Pneumococcal disease (noo-muh-KOK-uhl) causes thousands of infections every year in the United States. It’s more common in children, but it’s most likely to cause serious complications in adults. The good news is that pneumococcal vaccines can help prevent the disease.
There are 2 types of pneumococcal vaccines:
- PCV13 for all children younger than 2 years old and people age 2 years and older with certain health conditions. In addition, older adults may discuss and decide, with their vaccine provider, to receive PCV13.
- PPSV23 for older adults, people age 2 and older with certain health conditions, and adults who smoke cigarettes.
- Why are pneumococcal vaccines important?
Pneumococcal disease is contagious, meaning it spreads from person to person. It can lead to different kinds of health problems — including serious infections in the lungs, lining of the brain and spinal cord, and blood.
Pneumococcal disease is especially dangerous for babies, older adults, and people with certain health conditions.
Getting vaccinated is the best way to prevent pneumococcal disease.
- What is pneumococcal disease?
Pneumococcal disease is caused by a type of bacteria. Some people get the germs that cause pneumococcal disease, but don’t get sick — these people are called “carriers.” But others may get ear infections and sinus infections. And sometimes, pneumococcal disease can lead to serious infections like:
- Pneumonia (lung infection)
- Meningitis (inflammation of the lining of the brain and spinal cord)
- Bacteremia (infection of the bloodstream)
Pneumonia can lead to symptoms like:
- Fever and chills
- Chest pain
Meningitis can cause symptoms like:
- Stiff neck
- Increased sensitivity to light
- Feeling confused
- Not wanting to eat or drink, being less active than usual, and throwing up (in babies)
Bacteremia can cause symptoms like:
Pneumococcal bacteria spread through droplets in the air — like when someone who has the bacteria in their nose or throat coughs or sneezes. Learn more about pneumococcal disease.
- Who needs to get pneumococcal vaccines?
All infants, young children, and adults age 65 years and older need to get vaccinated against pneumococcal disease.
See the routine vaccination schedule for:
Pneumococcal vaccines are also recommended for people who:
- Have long-term health conditions, like heart disease or asthma
- Have weakened immune systems
- Smoke cigarettes
The PCV13 vaccine is recommended for:
- All children younger than age 2 years (4 doses)
- People age 2 years and older who have certain health conditions (1 dose)
- Adults age 65 years and older can discuss and decide, with their vaccine provider, to get PCV13 (1 dose)
The PPSV23 vaccine is recommended for:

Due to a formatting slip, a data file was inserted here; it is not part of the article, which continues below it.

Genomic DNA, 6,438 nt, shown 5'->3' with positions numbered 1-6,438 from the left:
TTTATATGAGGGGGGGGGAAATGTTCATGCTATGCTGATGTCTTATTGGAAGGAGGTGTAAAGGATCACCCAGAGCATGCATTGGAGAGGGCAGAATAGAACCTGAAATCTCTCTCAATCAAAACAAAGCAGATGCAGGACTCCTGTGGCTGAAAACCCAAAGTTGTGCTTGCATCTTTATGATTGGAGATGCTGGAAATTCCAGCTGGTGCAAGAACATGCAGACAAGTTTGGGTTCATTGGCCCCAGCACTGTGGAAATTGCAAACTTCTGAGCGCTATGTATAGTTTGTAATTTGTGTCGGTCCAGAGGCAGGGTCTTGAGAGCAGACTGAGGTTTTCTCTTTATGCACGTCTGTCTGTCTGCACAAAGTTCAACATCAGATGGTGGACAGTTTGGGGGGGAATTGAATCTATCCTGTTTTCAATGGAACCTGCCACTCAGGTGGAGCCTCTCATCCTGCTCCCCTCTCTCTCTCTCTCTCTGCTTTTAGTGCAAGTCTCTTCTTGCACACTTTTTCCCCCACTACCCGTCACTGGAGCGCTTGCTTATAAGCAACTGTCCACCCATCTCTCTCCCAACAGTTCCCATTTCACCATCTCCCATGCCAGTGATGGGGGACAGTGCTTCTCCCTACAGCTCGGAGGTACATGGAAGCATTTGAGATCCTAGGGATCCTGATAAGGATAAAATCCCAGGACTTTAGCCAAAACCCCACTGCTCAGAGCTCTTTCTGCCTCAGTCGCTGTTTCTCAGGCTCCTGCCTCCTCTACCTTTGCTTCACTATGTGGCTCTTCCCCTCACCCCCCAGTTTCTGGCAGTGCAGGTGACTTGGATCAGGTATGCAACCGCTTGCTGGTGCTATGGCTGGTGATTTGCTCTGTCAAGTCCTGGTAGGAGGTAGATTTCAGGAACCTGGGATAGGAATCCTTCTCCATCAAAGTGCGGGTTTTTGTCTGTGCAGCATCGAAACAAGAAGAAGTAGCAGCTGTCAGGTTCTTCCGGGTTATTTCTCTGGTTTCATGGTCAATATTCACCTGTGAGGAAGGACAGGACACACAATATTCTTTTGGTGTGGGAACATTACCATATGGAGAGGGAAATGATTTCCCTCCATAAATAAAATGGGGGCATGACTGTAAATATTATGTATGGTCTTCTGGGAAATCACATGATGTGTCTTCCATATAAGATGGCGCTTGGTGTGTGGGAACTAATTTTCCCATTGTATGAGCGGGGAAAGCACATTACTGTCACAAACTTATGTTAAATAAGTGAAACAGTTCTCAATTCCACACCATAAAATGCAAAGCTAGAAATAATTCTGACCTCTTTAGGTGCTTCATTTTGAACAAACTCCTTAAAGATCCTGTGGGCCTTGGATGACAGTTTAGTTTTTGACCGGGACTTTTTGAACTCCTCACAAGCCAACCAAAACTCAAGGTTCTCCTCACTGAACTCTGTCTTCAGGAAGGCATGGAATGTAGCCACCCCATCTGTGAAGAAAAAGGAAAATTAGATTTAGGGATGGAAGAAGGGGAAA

- All adults age 65 and older (1 dose)
- People age 2 years and older who have certain health conditions (doses vary by condition)
- Adults who smoke cigarettes (1 dose)
Talk with your doctor about how to protect your family from pneumococcal disease.
- Who should not get pneumococcal vaccines?
You should not get a pneumococcal vaccine if you have had a life-threatening allergic reaction to that particular pneumococcal vaccine or any ingredient in it.
Be sure to tell your doctor before getting vaccinated if you:
- Have serious allergies of any kind
- Are pregnant
If you’re sick, you may need to wait until you’re feeling better to get a pneumococcal vaccine.
- What are the side effects of pneumococcal vaccines?
Side effects from pneumococcal vaccines are usually mild and go away in a few days.
In adults, side effects of the PCV13 vaccine may include:
- Pain, swelling, or redness where the shot was given
- Fever Not feeling hungry
- Feeling tired
Side effects in children may include:
- Redness or swelling where the shot was given
- Not wanting to eat
- Mild fever
Young children who get the PCV13 vaccine at the same time as the flu shot could be at increased risk for seizures (sudden, unusual movements or behavior) caused by fever.
Side effects of the PPSV23 vaccine may include:
- Pain or redness where the shot was given
- Muscle aches
Like any medicine, there’s a very small chance that pneumococcal vaccines could cause a serious reaction. Keep in mind that getting a pneumococcal vaccine is much safer than getting pneumococcal disease. Learn more about vaccine side effects.
- Where can I get more information about pneumococcal vaccines?
Vaccine Information Statements (VISs) have detailed information about recommended vaccines. Read the VISs for vaccines that protect against pneumococcal disease: